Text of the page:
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Pound’s Political Reality Check Offers Insight into 2020 Trading

Michael Hunter and Charlotte Ryan
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Pound’s Political Reality Check Offers Insight into 2020 Trading

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Sterling’s dramatic moves around the Conservatives’ decisive U.K. election win may offer a playbook for 2020.

An election night rally, sparked by hopes for a clearer political outlook, was soon left looking over-exuberant as Prime Minister Boris Johnson hardened his Brexit rhetoric. International events added to the whiplash, as enthusiasm for phase one of a U.S.-China trade deal quickly turned to concern over a lack of detail.

December’s pattern could act as a microcosm for sterling in the year ahead, according to Andrew Milligan, head of global strategy at Aberdeen Standard Investments, with the market facing further jolts in the pound. “Brexit risk has been reduced, it has by no means disappeared. Complex negotiations lie ahead,” he said. “Valuations and positioning are helpful, the economic momentum is understandably weak but should recover into 2020.”

The initial trade deal between the U.S. and China was announced as the U.K. was voting, and helped set-up the pound’s rally by reviving risk appetite on global markets. The breakthrough removed a major global risk factor, and such conditions could provide further support for U.K. assets. Growing international confidence could helps draw fund flows, especially from Wall Street’s long-established record-breaking run.

“The greater the evidence that the world economy is improving, and companies can generate positive profit growth, then markets outside the U.S. should benefit from investors looking for cheap cyclical assets,” argues Milligan.

At home, a strong government with a working parliamentary majority large enough to last for a full five-year term could help restore sterling’s reputation for domestic political stability, if the talks with the EU proceed smoothly.

Greater Certainty

“Markets like certainty. A Conservative majority gives more clarity on some of the more existential worries,” said Chris Jeffery, head of rates and inflation at Legal & General Investment Management. “The alternative outcome of a hung Parliament would have come with a host of uncertainties about the relationship with Europe, the potential for a Scottish referendum, nationalization concerns and corporate tax rates.”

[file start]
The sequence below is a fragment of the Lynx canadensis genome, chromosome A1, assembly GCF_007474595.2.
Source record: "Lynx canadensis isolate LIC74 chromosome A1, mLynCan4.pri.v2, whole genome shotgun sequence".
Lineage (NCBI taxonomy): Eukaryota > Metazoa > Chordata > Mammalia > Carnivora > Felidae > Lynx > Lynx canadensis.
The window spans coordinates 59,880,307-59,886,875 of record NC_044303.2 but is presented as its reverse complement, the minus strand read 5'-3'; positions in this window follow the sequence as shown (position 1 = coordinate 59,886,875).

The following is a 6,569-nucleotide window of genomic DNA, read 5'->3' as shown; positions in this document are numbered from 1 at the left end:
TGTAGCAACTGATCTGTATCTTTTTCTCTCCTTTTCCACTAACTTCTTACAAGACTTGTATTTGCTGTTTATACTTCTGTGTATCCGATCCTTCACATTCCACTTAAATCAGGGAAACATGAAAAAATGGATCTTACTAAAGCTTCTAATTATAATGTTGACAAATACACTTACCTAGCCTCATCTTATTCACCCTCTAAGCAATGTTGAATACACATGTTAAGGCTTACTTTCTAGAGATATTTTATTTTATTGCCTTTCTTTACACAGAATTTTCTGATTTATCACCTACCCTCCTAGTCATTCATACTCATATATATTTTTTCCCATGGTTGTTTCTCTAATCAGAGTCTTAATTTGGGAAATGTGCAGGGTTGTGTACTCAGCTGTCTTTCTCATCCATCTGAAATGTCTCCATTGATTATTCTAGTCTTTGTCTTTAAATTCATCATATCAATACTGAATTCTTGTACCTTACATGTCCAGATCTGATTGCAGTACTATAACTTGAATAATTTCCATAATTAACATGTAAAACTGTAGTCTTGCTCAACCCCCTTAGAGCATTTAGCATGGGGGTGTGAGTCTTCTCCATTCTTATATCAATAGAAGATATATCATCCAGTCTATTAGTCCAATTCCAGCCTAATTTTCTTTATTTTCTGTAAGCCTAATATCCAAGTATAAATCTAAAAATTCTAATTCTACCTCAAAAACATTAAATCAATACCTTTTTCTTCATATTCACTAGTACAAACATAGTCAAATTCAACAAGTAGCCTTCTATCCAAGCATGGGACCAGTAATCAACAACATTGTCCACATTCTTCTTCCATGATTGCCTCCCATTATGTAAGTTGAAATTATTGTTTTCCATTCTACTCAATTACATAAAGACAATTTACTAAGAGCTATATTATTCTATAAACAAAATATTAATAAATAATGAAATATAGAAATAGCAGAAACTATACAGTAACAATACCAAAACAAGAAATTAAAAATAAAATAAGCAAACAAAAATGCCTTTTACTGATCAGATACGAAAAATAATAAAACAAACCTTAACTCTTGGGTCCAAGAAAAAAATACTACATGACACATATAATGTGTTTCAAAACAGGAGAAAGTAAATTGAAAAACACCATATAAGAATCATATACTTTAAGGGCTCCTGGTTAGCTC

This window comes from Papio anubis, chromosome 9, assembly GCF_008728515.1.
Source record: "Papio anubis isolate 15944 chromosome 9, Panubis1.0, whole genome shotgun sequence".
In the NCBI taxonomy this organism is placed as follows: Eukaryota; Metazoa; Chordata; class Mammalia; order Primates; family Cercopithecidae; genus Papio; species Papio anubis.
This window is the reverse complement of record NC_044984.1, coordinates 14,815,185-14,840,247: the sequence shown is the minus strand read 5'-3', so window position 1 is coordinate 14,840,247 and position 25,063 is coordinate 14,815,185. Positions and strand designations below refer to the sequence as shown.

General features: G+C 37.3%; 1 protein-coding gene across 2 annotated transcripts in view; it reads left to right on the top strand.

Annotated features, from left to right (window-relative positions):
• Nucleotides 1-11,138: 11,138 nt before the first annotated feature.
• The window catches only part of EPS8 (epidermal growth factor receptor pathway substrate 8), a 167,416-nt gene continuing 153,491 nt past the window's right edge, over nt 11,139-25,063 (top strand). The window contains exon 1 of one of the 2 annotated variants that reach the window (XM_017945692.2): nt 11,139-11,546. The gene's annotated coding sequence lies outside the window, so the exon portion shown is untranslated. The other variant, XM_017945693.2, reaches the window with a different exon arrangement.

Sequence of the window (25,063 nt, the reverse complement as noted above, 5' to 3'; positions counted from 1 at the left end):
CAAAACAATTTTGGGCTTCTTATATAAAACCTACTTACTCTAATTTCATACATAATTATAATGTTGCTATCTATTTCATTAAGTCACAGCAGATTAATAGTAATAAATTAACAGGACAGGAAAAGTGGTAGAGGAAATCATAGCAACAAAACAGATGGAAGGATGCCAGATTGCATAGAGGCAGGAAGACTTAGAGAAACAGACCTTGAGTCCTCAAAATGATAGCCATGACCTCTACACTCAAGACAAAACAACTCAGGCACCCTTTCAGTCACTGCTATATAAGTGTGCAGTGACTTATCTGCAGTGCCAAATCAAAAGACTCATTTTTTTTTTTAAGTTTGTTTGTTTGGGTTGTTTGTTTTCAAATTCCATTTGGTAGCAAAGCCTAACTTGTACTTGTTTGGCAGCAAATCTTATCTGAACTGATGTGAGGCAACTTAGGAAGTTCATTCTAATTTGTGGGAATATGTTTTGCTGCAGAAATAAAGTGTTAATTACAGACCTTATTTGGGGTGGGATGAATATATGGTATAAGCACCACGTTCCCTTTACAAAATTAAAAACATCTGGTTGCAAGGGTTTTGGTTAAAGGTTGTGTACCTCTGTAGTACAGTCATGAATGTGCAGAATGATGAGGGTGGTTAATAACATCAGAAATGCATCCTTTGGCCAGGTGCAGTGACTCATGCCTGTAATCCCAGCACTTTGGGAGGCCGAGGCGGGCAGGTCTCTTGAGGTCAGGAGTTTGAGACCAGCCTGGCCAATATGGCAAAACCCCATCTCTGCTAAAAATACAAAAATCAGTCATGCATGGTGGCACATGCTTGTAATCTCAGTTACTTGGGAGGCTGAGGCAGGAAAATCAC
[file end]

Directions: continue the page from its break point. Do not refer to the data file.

The outlook for monetary policy at the Bank of England will be key. It is likely to be refined in 2020 after its next governor, Andrew Bailey, moves back from the Financial Conduct Authority to replace Mark Carney. The Monetary Policy Committee kept rates on hold on Thursday, with two of its nine members voting for a cut.

For Aberdeen Standard’s Milligan, differentiating between the signal and the noise around U.K. assets requires the “filtering out” of short-term factors. “The objective is to take the emotion out of decision making and focus on the key drivers in terms of valuations, investor positioning, macro-economic, corporate and monetary trends.”

That could end up leading investors toward other assets classes, after the pound’s lead role in the market reaction to Brexit. “The U.K. stock and credit markets are certainly much more interesting to consider after the election result,” he says.

London’s domestically-focused equities index, the FTSE 250, hit a record high after election day, in heavy volume. The FTSE 100, home to a range of multinationals, is up by around 13% for the year. The definitive lifting of the prospect of the left-wing policies of the Labour opposition party could also encourage incoming capital flows.

For LGIM’s Jeffery, international factors also look more definitive for gilts. “Donald Trump and Xi Jinping probably have more impact on the pricing of U.K. debt than Boris Johnson and Jeremy Corbyn,” he said, referring to the Labour leader.

For the pound, investors have experience of pricing the chances of reaching a no-deal Brexit. Russell Silberston, a portfolio manager at Investec Asset Management, said the December 2020 cliff edge “could actually be good news” for the clarity it provides, at least for U.K. business.

He says sterling has been “idiosyncratic” in its trading, but that improved conditions internationally means people are willing to take on more risk. “I am sure this will help the pound.”

--With assistance from James Hirai.

To contact the reporters on this story: Michael Hunter in London at mhunter72@bloomberg.net;Charlotte Ryan in London at cryan147@bloomberg.net

To contact the editors responsible for this story: Dana El Baltaji at delbaltaji@bloomberg.net, William Shaw, Anil Varma

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